This week, the United States Preventive Task Force (USPTF) issued new guidelines for breast cancer screening. I suspect that explains why the ACS issued its recent comments, knowing these guidelines were about to be released.
The USPTF analyzed various mammography screening schedules and concluded that:
1) Women under the age of 50 should not be screened with routine mammograms because proven benefits are lacking and the risks of harm (such as unnecessary biopsies from false positive results, especially in women with dense breasts) are greater.
2) Screening women of average risk between the ages of 50 and 74 with mammography every two years will achieve most of the benefits of yearly screening, but with less harm.
3) The task force also recommends against teaching breast self-exam.
So why the new recommendations? What new information do we have on the behavior of breast cancers and mammograms?
Many scientists believe that there are two types of cancers.
First there are those that appear suddenly, grow rapidly, act aggressively, and often are diagnosed when it is already "too late" for curative treatment. Even a yearly mammogram might not diagnose this aggressive breast cancer in the early stages.
But for many women (and men when it comes to the prostate) their cancers are of a second type -- they are very slow growing, often not even showing up on mammograms for many years. These slow cancers are thought to be much less aggressive. Some experts are even suggesting that these cancers may either disappear on their own or would not cause injury or death to the person with them, even without treatment.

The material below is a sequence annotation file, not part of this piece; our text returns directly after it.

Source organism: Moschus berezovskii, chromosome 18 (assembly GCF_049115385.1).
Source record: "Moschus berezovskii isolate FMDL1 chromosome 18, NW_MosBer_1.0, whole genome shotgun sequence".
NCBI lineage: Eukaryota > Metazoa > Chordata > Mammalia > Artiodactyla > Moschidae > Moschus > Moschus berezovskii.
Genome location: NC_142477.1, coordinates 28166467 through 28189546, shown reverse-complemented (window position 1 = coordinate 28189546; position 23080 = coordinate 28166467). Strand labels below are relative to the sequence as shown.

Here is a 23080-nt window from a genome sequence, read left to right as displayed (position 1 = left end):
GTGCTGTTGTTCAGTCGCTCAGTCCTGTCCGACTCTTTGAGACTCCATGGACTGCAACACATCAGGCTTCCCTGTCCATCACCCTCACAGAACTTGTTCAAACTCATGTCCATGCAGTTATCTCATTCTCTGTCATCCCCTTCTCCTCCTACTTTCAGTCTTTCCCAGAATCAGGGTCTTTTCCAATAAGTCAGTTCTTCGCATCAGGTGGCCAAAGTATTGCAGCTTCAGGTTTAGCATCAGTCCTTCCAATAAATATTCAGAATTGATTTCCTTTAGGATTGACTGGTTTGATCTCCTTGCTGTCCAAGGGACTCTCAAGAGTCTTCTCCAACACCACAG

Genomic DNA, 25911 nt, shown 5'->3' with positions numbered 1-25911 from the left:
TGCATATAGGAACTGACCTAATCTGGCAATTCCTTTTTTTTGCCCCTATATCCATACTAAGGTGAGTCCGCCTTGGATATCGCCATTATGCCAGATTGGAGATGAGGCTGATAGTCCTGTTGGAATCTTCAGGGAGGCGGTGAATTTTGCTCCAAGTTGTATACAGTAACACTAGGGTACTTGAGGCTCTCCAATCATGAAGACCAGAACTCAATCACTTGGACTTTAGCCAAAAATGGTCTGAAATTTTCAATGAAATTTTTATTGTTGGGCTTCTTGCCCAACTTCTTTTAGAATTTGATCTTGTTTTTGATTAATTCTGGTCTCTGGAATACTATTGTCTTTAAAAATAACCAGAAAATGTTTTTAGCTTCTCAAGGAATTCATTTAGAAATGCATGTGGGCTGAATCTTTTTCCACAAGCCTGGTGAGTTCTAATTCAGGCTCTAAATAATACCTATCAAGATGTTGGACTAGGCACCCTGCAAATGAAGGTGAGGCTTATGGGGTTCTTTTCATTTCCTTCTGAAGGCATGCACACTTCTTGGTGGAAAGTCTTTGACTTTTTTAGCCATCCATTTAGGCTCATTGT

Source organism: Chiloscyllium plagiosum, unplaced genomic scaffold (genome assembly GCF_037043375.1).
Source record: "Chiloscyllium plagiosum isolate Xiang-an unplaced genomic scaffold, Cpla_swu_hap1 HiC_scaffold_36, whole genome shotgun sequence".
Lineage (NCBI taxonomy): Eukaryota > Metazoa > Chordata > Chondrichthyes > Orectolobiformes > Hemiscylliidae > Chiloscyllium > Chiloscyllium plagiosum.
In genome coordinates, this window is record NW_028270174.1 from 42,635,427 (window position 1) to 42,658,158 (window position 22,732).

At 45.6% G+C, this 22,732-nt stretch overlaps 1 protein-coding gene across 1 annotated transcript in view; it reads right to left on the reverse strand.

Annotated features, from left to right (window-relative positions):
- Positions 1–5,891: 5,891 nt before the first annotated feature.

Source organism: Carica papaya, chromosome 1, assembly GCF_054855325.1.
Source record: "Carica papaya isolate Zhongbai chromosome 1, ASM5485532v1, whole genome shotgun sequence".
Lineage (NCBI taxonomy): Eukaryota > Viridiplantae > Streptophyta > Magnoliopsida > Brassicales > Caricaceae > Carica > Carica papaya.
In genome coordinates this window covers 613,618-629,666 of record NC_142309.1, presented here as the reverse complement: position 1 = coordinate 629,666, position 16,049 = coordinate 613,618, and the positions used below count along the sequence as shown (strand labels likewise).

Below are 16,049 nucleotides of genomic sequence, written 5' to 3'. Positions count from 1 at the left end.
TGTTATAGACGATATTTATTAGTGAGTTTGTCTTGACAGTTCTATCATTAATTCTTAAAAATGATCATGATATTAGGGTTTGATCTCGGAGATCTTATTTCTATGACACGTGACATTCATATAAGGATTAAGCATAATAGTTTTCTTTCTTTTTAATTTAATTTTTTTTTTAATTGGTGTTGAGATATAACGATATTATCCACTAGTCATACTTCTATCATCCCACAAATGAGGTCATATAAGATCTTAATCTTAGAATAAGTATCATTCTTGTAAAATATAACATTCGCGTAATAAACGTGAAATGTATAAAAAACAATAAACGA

Can Cancers Disappear on Their Own?
A recent study in the Journal of the American Medical Association (JAMA) pointed out the evidence for this. Breast cancer statistics for women in the Unites States has not shown a reduction of advanced breast cancers being diagnosed, despite the widespread use of mammography.
One would expect that if mammograms diagnosed breast cancers earlier and women were then treated for these cancers, over time there would be a reduction in the diagnosis of more advanced cancers from the "successful" screening. But this is not the case. Advanced cancers continue to be diagnosed with greater than expected frequency.
For men, the same seems to be true for prostate cancers. Many men will develop prostate cancer if they live long enough, yet many of these cancers will not cause problems and don't need to be treated. However the simple PSA blood test, like the mammogram for women, does not distinguish the slow growing from the more aggressive fast growing ones.
On the other hand, for both men and women who are equally at risk for colon cancer, screening and early diagnosis and treatment has led to a significant reduction in the number of more advanced cases of colon cancer diagnosed. So when it comes to colon cancer, early detection and removal of any precancerous polyps or early cancers really make a difference.
The same is true for Pap tests in women. Pap tests are also a great screening success story (read my recent blog on the value of adding the HPV test to your Pap test if you are 30 or older). Women who have an abnormal Pap test will have their abnormal cells diagnosed and treated early and are therefore much less likely to be diagnosed with advanced cervical cancer.